Battlefield 1 is terribly bleak tonally, its themes characterized by a certain unflinching maturity; difficult subjects are not skirted but are instead embraced – narratively, the title is a masterwork. In terms of construction, it is comprised of five distinct “war stories,” each one being totally unique, featuring different protagonists and secondary characters, showing a certain innovation, ambition. Despite this construction, which is seemingly prone to fragmentation, the stories never feel lazily stitched together; despite the difference in characters, objectives, and themes, one beautiful, complete, cohesive whole is ultimately achieved. The ambition is singular, while the emphasis on The Great War is wholly unique – World War II titles are particularly ubiquitous, though this era is oft neglected, and the game is accordingly afforded the opportunity to forge a distinct identity, the title filling a certain void, communicating stories which absolutely must be told, but stories which are very often ignored, underdeveloped – the setting, then, is beautiful, complementing the narrative’s ambitious qualities. Additionally, the narrative is highly character driven, the protagonists diverse and universally compelling, each possessive of distinct fears, distinct ambitions – some thirst for glory, others seek merely to survive in a hellish landscape, death and mutilation a common occurrence. One undercurrent, though, is the youthfulness of these characters, some eagerly entering into combat on account of their ignorance, unable to predict the hardship and strife waiting for them on the battlefield. This youthfulness, this innocence, only heightens their compelling attributes. Their motivations for enlisting are also diverse – some fight for the mentioned glory, others enlist merely out of duty to defend their country. But whatever are their precise motivations, these protagonists are on the battlefield or in the sky, are situated in a perilous, damning position – therein lies the game’s maturity, this embracing of the visceral and the dark, punctuated only occasionally by the hopeful.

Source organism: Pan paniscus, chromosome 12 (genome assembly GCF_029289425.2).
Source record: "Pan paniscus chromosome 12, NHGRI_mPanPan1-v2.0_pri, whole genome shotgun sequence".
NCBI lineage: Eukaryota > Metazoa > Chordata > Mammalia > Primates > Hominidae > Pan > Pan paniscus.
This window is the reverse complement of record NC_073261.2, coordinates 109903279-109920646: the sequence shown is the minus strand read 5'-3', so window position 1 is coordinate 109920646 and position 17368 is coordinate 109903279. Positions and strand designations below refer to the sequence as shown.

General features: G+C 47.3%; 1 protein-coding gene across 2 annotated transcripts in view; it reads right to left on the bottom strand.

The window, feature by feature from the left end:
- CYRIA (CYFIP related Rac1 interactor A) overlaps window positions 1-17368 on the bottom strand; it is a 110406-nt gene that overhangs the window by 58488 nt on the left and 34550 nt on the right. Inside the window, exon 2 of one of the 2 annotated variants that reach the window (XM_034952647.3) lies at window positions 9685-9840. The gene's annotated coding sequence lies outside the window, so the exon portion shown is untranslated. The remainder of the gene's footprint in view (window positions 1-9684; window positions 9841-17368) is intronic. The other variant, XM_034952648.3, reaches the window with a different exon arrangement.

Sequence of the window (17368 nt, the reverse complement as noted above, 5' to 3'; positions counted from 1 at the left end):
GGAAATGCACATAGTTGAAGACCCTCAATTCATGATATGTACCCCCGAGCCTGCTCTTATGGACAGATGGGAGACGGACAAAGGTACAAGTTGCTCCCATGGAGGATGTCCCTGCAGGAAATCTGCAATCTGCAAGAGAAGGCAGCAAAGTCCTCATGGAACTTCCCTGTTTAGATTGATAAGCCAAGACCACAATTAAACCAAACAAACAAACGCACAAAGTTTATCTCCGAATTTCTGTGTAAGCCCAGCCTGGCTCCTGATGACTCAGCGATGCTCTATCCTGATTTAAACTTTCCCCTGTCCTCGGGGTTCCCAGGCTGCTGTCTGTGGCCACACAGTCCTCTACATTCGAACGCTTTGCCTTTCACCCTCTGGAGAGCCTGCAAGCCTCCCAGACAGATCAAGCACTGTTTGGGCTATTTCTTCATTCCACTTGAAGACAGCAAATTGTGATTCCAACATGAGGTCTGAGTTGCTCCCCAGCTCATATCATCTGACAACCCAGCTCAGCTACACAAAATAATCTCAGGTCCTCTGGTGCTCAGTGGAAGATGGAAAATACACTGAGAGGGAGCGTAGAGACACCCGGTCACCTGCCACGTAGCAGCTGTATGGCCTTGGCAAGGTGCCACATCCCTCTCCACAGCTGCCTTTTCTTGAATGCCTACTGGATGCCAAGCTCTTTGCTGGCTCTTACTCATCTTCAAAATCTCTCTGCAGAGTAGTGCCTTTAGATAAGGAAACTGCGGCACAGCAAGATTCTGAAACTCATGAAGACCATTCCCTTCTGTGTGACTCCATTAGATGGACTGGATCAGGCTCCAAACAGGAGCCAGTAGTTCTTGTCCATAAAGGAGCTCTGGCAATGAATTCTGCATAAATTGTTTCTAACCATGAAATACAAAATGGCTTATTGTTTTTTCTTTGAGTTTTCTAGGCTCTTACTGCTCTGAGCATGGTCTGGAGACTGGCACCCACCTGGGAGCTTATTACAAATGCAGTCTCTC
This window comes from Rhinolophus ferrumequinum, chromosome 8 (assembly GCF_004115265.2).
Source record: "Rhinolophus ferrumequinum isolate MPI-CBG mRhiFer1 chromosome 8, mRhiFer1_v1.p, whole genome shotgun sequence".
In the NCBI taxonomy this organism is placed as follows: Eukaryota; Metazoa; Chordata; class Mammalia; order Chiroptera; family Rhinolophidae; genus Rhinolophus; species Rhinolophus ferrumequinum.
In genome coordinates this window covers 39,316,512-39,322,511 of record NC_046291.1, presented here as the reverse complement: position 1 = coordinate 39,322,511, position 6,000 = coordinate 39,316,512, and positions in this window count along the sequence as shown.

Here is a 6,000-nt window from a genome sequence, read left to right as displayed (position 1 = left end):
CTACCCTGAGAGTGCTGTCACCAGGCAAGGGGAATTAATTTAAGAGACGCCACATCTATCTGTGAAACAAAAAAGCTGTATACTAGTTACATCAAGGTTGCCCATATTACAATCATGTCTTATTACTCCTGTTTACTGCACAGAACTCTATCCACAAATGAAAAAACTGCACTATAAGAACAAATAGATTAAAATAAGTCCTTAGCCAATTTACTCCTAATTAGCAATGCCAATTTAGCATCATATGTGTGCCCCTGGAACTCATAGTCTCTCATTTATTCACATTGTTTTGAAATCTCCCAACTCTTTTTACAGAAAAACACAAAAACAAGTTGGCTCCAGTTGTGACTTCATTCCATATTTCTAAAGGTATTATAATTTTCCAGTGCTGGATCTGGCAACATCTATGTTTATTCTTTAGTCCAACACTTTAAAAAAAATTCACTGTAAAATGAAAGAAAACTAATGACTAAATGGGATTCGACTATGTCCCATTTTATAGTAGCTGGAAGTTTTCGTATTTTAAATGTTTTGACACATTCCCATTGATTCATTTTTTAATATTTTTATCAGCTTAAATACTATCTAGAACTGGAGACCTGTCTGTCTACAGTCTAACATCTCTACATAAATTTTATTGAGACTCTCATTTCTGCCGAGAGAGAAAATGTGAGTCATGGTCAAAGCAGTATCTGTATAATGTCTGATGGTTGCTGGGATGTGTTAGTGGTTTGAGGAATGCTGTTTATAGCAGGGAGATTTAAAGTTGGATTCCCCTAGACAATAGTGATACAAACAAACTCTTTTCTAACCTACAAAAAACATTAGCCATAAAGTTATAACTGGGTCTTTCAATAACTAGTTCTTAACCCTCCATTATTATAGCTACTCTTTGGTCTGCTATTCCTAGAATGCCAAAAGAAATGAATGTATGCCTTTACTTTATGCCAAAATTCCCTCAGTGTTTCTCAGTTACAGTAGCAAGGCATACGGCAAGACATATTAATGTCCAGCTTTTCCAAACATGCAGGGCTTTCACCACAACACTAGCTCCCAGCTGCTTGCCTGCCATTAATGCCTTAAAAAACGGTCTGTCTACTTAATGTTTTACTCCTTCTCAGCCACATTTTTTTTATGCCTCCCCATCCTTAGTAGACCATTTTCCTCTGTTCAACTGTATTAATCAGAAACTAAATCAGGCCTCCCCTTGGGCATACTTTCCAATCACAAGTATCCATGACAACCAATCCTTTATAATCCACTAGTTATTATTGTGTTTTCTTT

These central characters must be considered further. One such character is a pilot, that particular branch of service being especially alluring, aviation characterized by thrilling attributes. The newness of airplanes, also, only bolsters that allure. Given this allure, the protagonist, Blackburn, actually engages in deception to enter into the pilot’s seat – here are further displays of a thirst for glory, a thirst for thrills and excitement, excitement perhaps what Blackburn expected out of the war – the hardship he meets with was likely shocking, totally unexpected. And yet, he does meet with that hardship, a hardship he was woefully unprepared for, a hardship he is forced to grapple with, his mission ultimately ending in a mixture of triumph and sorrow, reflecting narrative complexity. His missions, meanwhile, are heavily centered around vehicle gameplay, and while high in the skies, zooming about this way and that, firing at opposing planes, dodging their own gunfire, the allure attached to flying is expertly communicated – it is easy to see why precisely Blackburn would enlist, why precisely he would lie to enlist. Reflecting this emphasis upon vehicular gameplay, one campaign sees the controlling of a tank operator, these mission threads marking a complete departure from those missions which transpire in the skies. The tank, being as novel as the airplane, is prone to malfunction, unable to navigate through all terrains – caution must be embraced. With its temperamental nature, repairs are frequent, seeing the protagonist flee from the safety of the vehicle to set about repairing it with the appropriate tool. While not the profoundest of threads, the camaraderie which exists between the player character and those others in the tank who contribute to its continued functioning is immensely compelling – in such close proximity to one another, in situations of constant danger, they are morphed into a band of brothers.